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India court convicts ruling party ally in 1990s graft case

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Lalu Prasad Yadav (centre) is escorted out of court after a hearing in Ranchi, Jharkhand, on September 30, 2013 (AFP)

An Indian court convicted a regional government ally of corruption on Monday, making him one of the first politicians set to be disqualified from parliament under new rules barring criminal MPs.

Lalu Prasad Yadav, a former federal minister whose Rashtriya Janata Dal party supports the ruling coalition, was found guilty along with 44 others of conspiracy and cheating over a scam which first came to light in 1996.

The conviction means Yadav is liable to be kicked out of federal parliament, following a recent Supreme Court ruling that national and state lawmakers be disqualified if they are found guilty of a serious crime.

Low-caste figurehead Yadav was chief minister of India's poorest state Bihar when some 380 million rupees ($6 million) of public money intended to buy cattle feed for use by poor villagers was allegedly siphoned off.

"Lalu was found guilty of criminal conspiracy, corruption and cheating," A.K. Singh, a lawyer for the Central Bureau of Investigation (CBI) which led the trial, told reporters.

Yadav did not say anything to media as he was escorted by police from the packed special CBI court in the city of Ranchi in the state of Jharkhand, which was part of Bihar until 2000.

The veteran politician was taken to prison before sentencing by the CBI court on Thursday, a police official in Ranchi said. He could face a minimum of four years in jail, according to local media reports.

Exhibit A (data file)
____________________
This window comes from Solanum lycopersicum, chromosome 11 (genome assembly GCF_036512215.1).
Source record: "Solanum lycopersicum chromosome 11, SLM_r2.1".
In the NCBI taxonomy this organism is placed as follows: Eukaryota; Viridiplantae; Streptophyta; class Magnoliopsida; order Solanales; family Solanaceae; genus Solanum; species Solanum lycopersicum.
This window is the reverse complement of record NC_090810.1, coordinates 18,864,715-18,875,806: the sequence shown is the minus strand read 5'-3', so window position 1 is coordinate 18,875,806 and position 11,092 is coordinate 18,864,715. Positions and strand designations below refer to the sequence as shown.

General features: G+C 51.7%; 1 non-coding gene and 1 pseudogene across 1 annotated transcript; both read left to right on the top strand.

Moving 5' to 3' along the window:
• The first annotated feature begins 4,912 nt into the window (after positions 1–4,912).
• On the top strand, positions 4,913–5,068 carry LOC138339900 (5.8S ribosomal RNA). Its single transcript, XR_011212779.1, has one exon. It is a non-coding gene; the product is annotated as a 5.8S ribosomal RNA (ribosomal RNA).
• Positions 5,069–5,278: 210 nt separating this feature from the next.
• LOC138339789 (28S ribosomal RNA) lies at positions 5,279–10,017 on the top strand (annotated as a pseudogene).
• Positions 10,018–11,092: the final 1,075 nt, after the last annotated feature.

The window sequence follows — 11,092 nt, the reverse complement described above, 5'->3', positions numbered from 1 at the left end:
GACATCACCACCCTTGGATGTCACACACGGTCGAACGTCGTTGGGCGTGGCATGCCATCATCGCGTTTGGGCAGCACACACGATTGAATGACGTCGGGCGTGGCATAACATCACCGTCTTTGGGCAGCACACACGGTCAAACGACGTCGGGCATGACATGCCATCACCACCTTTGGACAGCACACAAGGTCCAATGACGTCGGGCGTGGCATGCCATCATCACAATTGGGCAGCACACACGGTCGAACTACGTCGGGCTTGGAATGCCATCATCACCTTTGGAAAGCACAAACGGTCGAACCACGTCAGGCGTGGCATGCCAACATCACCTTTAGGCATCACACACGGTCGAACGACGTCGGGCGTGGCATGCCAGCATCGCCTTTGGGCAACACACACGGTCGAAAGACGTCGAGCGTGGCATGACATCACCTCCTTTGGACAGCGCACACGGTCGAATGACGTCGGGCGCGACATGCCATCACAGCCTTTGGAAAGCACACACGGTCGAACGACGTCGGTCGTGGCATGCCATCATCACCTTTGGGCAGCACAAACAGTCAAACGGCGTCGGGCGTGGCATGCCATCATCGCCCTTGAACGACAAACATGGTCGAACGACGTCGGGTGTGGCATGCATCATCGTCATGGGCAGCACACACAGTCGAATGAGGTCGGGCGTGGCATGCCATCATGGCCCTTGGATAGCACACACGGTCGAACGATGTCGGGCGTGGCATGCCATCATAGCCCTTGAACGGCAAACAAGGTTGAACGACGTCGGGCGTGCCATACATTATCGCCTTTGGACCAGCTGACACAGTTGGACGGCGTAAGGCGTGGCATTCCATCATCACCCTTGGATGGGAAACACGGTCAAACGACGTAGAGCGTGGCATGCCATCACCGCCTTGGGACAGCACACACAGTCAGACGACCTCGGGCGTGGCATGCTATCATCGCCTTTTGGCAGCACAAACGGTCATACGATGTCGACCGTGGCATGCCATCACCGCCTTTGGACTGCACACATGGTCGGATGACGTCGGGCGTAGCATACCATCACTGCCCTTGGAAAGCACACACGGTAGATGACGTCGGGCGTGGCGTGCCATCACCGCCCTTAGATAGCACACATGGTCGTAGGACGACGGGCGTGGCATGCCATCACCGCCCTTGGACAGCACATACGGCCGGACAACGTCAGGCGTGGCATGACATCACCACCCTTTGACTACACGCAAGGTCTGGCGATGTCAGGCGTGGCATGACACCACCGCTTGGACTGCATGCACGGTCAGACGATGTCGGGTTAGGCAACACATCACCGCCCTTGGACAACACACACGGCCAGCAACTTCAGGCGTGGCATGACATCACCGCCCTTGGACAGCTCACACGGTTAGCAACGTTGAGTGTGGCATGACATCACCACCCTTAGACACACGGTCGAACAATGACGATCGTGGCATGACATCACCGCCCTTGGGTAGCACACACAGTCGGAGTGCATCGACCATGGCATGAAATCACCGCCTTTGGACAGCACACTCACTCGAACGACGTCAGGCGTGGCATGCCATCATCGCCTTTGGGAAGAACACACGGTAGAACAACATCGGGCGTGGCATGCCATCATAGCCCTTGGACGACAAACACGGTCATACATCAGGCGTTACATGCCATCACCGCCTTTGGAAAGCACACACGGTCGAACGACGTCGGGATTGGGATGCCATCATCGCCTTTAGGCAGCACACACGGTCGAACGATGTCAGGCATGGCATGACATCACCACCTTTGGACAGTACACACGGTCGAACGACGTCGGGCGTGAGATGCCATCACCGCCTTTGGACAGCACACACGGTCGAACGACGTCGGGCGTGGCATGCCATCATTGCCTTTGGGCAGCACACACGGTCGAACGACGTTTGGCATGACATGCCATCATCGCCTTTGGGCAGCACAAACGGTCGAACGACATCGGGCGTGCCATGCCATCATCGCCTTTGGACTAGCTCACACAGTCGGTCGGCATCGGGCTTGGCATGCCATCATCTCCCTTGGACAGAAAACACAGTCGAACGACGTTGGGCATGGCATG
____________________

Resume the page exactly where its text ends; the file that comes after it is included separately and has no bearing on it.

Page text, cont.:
The 66-year-old, known for his often amusing oratory in parliament, was born into a cow herder's family and is an outspoken critic of the elite. He has always denied any wrongdoing over the so-called fodder scam.

His conviction comes after political controversy erupted last week over the Supreme Court's ruling in July that lawmakers should be barred if they are found guilty in criminal cases carrying jail terms of more than two years.

The Congress-led government of Prime Minister Manmohan Singh drew up an executive order to negate the decision and shield convicted lawmakers from being ejected ahead of national elections next year.

But Congress party scion Rahul Gandhi called the order "nonsense" in a surprise move on Friday that left the government red-faced. The order still needs the president's approval and its future is unclear after Gandhi's comments.

If it fails to go into force, Yadav would be among the first thrown out. A Congress MP, Rashid Masood, is also set to lose his seat after being convicted in a separate corruption case earlier this month.

One of Yadav's sons said his father would appeal against the conviction, claiming he was being made a scapegoat for the scam.

"Call it a political conspiracy, call it whatever you want to, but there is something more to this than what meets the eye," Tej Pratap Yadav told news channel Times Now.

Yadav heads the Rashtriya Janata Dal party, which ruled the crime-ridden state of Bihar for 15 years until 2005.

The political strongman, who later become a railways minister in the federal government, was backed mainly by his own caste of Yadavs, who are traditionally cow herders, as well as Muslims.

He stepped down as chief minister himself in 1997 after the scandal broke, but his wife was later installed in the post until the party lost state elections in 2005.

The Congress party had been counting on Yadav's support in the electorally crucial state of Bihar in general federal polls due by next May.

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